IIRC, the world that Tolkien was yearning for was the pre-World War I world of his childhood and young adulthood, which is a pretty common yearning. I’m mostly immune to it myself since I had a lot of early childhood losses, but other people seem to have it.

  33. 33
    burnspbesq says:

    @FlipYrWhig:

    Without Guster, we might not have Dawes or Real Estate, so I’m in a forgiving mood where they are concerned.

  34. 34
    Ken says:

    @Hunter Gathers:

    I so want to beat him up and take his lunch money

    I think that might be OK under libertarianism. Since he didn’t hire anyone to protect him, he’s made the rational economic decision that having the money stolen is preferable to the cost of additional security. In fact, not stealing it would be the real crime, since it runs counter to free market principles.

    (I’m not entirely sure this argument works for lunch money. I’ve only seen it applied to pension funds.)

  35. 35
    Viva BrisVegas says:

    @Ken:

    Since when has conservatism been required to be plausible?

    Personally I think Tolkien was trying to tell a story and did so in the framework of his rather insulated (until WWI) and privileged upbringing.

    I don’t see it as a manifesto, but obviously Douthat has friends that do.

  36. 36
    jake the antisoshul soshulist says:

    @Mike G:
    Libertarians are as authoritarian and hierarchial as any other conservative. They need police to enforce their contracts and keep the serfs in line.
    Tolkien was a pastoral conservative with a idyllic view of feudalism. He would detest modern conservatism.

  37. 37
    Ken says:

    @Mnemosyne: Either Stewart or Colbert did a segment on that once. Clips of various conservative commentators wishing for a return of the “good old days” of the 1940s, 1950s, 1960s, 1970s, … and a chart showing that each person’s favorite decade was when they were eight.

  38. 38
    Cacti says:

    @FlipYrWhig:

    I’m in my mid 40s. Everyone I knew who was into Tolkien was either a pothead, a D&D player, or both.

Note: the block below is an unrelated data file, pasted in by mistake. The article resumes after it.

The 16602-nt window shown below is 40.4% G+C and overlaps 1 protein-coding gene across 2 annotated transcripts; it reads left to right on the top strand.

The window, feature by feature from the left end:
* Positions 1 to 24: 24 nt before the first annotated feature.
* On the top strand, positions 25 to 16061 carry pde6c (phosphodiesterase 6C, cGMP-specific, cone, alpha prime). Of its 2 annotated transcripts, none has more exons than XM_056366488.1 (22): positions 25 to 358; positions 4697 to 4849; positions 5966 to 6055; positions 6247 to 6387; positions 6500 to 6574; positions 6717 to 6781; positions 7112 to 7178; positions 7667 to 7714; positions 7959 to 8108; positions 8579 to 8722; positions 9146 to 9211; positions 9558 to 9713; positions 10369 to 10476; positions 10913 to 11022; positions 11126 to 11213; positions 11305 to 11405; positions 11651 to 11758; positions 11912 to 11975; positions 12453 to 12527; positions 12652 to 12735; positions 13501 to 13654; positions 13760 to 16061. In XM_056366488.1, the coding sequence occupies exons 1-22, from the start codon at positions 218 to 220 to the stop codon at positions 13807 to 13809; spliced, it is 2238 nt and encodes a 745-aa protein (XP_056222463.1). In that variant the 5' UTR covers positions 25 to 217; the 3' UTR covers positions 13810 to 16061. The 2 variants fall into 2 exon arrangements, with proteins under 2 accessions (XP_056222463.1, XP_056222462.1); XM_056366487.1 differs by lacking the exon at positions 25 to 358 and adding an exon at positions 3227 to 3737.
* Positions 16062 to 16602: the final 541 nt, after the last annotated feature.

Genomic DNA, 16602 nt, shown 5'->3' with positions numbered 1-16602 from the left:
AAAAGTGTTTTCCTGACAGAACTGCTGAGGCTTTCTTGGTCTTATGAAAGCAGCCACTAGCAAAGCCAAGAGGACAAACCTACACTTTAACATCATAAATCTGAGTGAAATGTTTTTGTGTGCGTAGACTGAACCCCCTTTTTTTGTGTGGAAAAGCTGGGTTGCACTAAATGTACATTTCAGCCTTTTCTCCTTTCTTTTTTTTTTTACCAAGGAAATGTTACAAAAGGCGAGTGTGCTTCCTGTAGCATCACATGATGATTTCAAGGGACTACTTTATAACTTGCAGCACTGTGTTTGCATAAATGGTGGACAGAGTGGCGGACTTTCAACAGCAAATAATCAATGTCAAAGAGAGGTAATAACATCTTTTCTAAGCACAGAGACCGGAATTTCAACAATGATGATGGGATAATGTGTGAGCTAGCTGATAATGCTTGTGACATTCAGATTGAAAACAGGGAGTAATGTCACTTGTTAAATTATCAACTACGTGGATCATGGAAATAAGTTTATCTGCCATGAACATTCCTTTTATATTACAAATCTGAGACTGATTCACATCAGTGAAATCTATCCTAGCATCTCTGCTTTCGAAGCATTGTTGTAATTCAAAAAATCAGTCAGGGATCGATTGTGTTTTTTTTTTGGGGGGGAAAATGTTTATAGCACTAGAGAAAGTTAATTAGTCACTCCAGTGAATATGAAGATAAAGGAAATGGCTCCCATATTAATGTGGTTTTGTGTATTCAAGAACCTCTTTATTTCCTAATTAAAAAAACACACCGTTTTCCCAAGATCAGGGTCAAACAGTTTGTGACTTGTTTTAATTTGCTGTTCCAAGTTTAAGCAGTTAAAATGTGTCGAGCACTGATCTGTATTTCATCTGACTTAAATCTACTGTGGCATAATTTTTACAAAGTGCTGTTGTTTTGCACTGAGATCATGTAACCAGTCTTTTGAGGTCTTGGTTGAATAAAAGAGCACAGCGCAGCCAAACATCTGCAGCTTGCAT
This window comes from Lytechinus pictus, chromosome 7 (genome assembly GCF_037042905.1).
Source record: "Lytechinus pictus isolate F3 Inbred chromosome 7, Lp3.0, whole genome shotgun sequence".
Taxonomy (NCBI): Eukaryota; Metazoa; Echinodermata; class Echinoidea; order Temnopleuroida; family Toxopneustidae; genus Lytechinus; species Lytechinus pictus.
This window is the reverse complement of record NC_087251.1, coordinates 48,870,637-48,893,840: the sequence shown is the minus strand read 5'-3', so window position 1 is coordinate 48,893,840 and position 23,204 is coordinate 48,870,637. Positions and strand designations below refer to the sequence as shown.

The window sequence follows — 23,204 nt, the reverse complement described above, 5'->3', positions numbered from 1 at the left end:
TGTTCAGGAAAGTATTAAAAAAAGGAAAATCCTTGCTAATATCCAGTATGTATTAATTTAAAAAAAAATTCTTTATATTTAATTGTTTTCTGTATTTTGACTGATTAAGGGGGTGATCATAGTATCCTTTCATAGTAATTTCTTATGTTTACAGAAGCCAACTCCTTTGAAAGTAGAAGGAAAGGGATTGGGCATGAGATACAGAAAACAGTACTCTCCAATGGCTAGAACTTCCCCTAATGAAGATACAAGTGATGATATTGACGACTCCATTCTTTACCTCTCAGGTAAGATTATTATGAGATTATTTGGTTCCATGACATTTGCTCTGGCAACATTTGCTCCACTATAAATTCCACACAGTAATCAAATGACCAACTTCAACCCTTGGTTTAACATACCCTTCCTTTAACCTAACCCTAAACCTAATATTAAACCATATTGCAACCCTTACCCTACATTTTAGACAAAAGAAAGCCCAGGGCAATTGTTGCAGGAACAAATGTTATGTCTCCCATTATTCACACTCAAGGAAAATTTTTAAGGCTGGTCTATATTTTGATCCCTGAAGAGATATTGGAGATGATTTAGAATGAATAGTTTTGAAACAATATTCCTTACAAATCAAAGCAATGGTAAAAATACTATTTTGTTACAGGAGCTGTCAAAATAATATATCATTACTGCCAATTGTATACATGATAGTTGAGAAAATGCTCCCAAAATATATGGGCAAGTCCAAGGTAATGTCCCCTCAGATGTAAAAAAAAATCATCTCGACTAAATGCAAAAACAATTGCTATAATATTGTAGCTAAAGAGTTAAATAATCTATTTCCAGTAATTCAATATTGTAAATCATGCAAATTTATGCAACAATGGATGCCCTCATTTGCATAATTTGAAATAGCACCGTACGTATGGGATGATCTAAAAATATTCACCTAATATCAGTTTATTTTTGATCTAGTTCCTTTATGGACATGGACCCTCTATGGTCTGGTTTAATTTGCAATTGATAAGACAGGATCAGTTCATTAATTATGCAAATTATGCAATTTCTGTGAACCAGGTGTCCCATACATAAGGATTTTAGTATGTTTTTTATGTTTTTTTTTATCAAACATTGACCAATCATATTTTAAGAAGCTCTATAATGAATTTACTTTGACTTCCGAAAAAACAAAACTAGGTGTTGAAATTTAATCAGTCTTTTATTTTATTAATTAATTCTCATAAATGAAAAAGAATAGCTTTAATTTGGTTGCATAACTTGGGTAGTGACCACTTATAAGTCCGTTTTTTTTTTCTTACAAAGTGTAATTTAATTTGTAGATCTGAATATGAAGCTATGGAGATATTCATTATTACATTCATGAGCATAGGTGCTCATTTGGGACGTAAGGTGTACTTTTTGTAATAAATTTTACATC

Same generation and same experience. I’d also thrown in Drama nerds, but there’s usually a lot of overlap in all of those groups.

  39. 39
    MomSense says:

    I’d like to arrange a very special LARP for Doubthat, and some other exclusive people. Very special.

  40. 40
    Achrachno says:

    @Mnemosyne: Very pre-WWI — like around the Bronze Age maybe?

  41. 41
    Dan B says:

    @Ken: The Island of Deadly (white) Castaways. A suitable rewrite?

  42. 42
    Cacti says:

    @Viva BrisVegas:

    That is the happy ending at the end of LOTR. The true hero of LOTR is the status quo.

    But the status quo wasn’t really preserved. A new totalitarian order under the rule of Sauron was prevented, but the age of magic was over with the destruction of the One Ring.

  43. 43
    jl says:

    @Ken: Some of those superannuated geezers look old enough to wish for the 1620s. Did that bit cover those guys? Rudy and some of Trump’s TV lawyers, for example?

    As for Douthat’s column, his description of the libertarian movement as a collection of goofballs, cranks and crazies, grifters and ruthless corporate hacks was good, IMHO quite accurate, fairly well written for a conservative columnist, and funny. If he’d just ended it right there, it would have been a good column. Too bad he had to fill it out with another 400 words or so of embarrassing drivel.

  44. 44
    Major Major Major Major says:

    I’ll give Douthat one thing, he’s a hell of a lot more entertaining than David Brooks.

  45. 45
    Baud says:

    I thought the libertarians all went into hibernation until we have a Dem president again.

  46. 46
    Splitting Image says:

    @Gvg:

    I have never heard of a libertarian connection to Tolkein. Can you explain.

    The hobbits of the Shire have a well-functioning society with only minimal government authority, much of it ceremonial.

    If you’re able to read the Lord of the Rings and completely miss the point that the hobbits are only able to do this because the men of Minas Tirith are tirelessly protecting the rest of the world from Sauron; and Gandalf, the elves of Rivendell, and the Rangers are keeping a watchful eye on the Shire for their own reasons, you can read the book as a manifesto of libertarianism.

    I think you can make a good case that Tolkien was a conservative, but in the English rather than American tradition, and only in the context of his time. Keep in mind he was about 60 or so when the Lord of the Rings was published and was far more culturally tuned to the late Victorian and Edwardian periods than to the Swinging Sixties.

    On the other hand, Tolkien valued learning and intellectual study as much as anyone who ever lived, and would have had no patience at all for the anti-intellectualism of today’s GOP, including Douthat. Another theme in the Lord of the Rings which you would have to miss completely to claim Tolkien as a modern conservative is the importance of preserving history and knowledge. American conservatives simply have no use for that.

  47. 47
    Patricia Kayden says:

    The Washington Post and NY Times seem to need Conservative writers for some strange reason. I wonder if the Wall Street Journal has any progressive writers.